general blather, self-talk

Sciatica again, dang

I don’t know why the sciatica is back in full force.  I’m working on the sciatica sequence in Yoga:  The Path to Holistic Health, by B.K.S. Iyengar.  I am modifying it as I can with the poses in Light on Yoga.  I’m not going to list all of these, but boy oh boy there are some very challenging poses in that list!  

I’m also lying on either a small inflatable ball or on a Sacro-Wedgy right before Savasana (corpse).  My plan is to be in better shape before I go to Maine in two weeks.

When I started this post I referred to “my sciatica.”  On rereading it, I changed it to “the sciatica”.  I’m not interested in taking ownership of this discomfort.  I’ll just let it roll on through me and away.

mulling things over

Flow and timing

I wanted to do some standing poses today (surprise!), and so I decided to do them in a little flow sequence, holding each for 30-60 seconds and then moving to the next without coming out of the pose.   Some of my transitions were a little clunky, notably from Parsvakonasana to Ardha Chandrasana.  Miriam Austin’s book Cool Yoga Tricks shows how to do it, so I need to get that book out for tomorrow’s practice.

I used to time my practice with a timer on my Palm Treo (which is also my phone), set to chime softly every 30 seconds, but I now find it smoother to count my breaths.  Then I’m paying attention to my breath more too.  Fifteen breaths is generally about a minute for me.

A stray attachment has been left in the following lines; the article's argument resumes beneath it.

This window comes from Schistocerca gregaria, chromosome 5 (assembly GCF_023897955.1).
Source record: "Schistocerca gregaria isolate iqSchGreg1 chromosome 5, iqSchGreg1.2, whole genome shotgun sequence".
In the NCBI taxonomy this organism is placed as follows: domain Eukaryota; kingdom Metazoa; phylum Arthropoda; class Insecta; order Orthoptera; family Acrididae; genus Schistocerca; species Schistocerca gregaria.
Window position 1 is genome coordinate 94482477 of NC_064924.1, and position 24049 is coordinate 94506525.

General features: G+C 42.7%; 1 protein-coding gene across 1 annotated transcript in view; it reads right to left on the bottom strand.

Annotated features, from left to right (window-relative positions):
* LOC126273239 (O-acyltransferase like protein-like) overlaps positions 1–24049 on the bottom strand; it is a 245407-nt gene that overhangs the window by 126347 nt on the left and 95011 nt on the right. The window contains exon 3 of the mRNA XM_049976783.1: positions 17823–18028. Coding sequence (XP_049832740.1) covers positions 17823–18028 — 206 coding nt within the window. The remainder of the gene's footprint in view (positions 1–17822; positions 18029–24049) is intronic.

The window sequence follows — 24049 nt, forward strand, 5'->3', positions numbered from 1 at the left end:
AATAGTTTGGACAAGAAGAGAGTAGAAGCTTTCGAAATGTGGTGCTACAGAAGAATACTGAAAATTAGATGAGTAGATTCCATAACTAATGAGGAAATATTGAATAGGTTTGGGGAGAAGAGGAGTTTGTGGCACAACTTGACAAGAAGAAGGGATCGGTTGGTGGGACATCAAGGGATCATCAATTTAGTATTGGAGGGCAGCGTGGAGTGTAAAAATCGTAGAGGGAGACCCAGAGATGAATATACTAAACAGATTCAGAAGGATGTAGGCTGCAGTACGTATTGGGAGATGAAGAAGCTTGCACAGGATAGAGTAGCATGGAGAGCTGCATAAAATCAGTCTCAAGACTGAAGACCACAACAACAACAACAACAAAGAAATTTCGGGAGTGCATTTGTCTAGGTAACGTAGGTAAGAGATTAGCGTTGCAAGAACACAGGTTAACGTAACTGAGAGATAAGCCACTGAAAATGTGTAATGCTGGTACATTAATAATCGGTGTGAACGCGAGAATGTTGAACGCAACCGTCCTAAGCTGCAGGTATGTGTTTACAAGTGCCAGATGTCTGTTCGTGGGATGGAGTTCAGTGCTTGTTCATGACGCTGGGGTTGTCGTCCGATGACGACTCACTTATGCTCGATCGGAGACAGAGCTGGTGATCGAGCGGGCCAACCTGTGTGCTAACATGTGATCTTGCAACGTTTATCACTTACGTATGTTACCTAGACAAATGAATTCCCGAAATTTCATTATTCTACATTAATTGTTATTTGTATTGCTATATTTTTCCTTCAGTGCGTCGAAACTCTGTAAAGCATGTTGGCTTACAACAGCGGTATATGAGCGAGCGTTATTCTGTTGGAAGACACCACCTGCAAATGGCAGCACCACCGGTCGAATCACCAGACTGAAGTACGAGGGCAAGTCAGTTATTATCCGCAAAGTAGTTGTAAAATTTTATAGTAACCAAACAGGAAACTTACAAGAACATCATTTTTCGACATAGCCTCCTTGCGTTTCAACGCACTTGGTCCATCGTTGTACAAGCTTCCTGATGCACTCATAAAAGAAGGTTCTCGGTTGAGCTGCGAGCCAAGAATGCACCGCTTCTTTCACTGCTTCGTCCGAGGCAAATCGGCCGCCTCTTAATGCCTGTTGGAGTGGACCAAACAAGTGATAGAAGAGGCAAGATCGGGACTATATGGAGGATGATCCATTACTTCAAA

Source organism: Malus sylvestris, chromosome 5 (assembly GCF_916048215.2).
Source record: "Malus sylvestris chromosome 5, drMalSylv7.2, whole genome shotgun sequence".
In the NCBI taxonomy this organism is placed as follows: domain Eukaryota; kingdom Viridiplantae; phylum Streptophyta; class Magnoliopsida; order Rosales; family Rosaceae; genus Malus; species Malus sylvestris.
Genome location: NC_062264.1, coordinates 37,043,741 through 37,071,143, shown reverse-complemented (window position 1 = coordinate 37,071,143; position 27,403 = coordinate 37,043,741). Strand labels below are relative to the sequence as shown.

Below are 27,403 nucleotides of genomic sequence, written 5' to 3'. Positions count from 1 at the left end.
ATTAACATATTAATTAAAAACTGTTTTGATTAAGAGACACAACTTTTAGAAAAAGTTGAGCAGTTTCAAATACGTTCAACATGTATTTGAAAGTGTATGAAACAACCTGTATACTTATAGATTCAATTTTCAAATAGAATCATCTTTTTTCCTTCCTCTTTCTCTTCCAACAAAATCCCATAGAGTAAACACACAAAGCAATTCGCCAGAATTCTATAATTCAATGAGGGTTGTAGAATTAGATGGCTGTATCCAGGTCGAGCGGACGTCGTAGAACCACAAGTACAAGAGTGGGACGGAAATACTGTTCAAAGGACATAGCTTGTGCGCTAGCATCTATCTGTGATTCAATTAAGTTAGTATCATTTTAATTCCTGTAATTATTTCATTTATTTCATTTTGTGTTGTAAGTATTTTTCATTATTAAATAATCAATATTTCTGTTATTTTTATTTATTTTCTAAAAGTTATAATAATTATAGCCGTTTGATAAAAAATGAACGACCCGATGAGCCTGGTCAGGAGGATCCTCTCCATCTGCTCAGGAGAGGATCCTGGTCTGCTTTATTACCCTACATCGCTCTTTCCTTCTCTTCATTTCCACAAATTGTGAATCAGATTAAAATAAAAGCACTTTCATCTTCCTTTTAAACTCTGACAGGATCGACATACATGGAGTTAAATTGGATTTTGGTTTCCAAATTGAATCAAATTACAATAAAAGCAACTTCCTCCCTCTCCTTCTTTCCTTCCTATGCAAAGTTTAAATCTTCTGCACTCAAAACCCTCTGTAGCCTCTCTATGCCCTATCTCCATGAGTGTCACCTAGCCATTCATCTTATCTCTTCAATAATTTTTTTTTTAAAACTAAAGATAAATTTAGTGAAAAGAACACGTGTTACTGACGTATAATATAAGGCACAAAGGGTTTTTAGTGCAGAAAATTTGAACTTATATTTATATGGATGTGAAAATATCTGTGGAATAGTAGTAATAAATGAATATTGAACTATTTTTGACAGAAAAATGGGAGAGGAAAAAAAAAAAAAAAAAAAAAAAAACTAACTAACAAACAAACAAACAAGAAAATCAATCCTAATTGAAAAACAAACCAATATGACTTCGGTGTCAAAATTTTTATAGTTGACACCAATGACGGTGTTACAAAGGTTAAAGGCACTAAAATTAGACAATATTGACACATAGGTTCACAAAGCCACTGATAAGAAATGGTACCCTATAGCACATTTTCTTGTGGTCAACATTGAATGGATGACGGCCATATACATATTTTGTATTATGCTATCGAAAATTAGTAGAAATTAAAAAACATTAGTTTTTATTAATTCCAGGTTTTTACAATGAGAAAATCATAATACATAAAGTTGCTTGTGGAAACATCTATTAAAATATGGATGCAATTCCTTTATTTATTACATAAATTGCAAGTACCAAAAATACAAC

I do use the timer for Savasana (corpse), because otherwise I keep opening one eye to see how much time has elapsed.  Counterproductive for relaxation, isn’t it?

Utthita Parsvakonasana
Utthita Parsvakonasana
Ardha Chandrasana
Ardha Chandrasana
Savasana
Savasana
sequences

Fifteen minute practice

I seem to have a pattern going of going to class on Wednesday, and then practicing on Friday, Saturday, and Sunday mornings.  Very strange.  I’m trying for every day, all the time, but I get up to walk for 45 minutes every weekday, and I’ve started a 9:00 am water exercise class on Monday, Wednesday, and Friday, so it’s hard to work it in.

I need to insert some shorter practices so that I actually do practice every day.  I talked to a friend recently about what to do in a short practice.  Here’s one idea:

  • Tadasana (mountain pose)
  • Adho Mukha Svanasana (downward facing dog)
  • Uttanasana (standing forward bend)
  • Trikonasana (triangle)
  • Paschimottanasana (seated forward bend)
  • Savasana (corpse)

I sometimes use a timer in my practice, but more often I count breaths.  You could try ten breaths each for these poses, but do at least five minutes in Savasana.

Only have five minutes?  Do one minute of Tadasana and 4 minutes of Savasana.  Perfect.

poses, sequences

Boring, not boring

I’ve been doing the same basic sequence for a couple of weeks now.  It’s the one I wrote about before, a combination of the Iyengar sciatica sequence with Sam Dworkis’s Recovery Yoga added in.  It’s good, and I’m happy to be doing it, and I’m not bored.  It just seems boring to write about it again.

I do wonder about the Bikram yoga, where it’s the same sequence forever, no matter how you feel or what you did last time.

A couple of mornings this week I only had time for a teeny bit before my walk, so I did standing poses.  Not boring!  I am always amazed that these poses that I learned in my first intro class can continue to be interesting and challenging.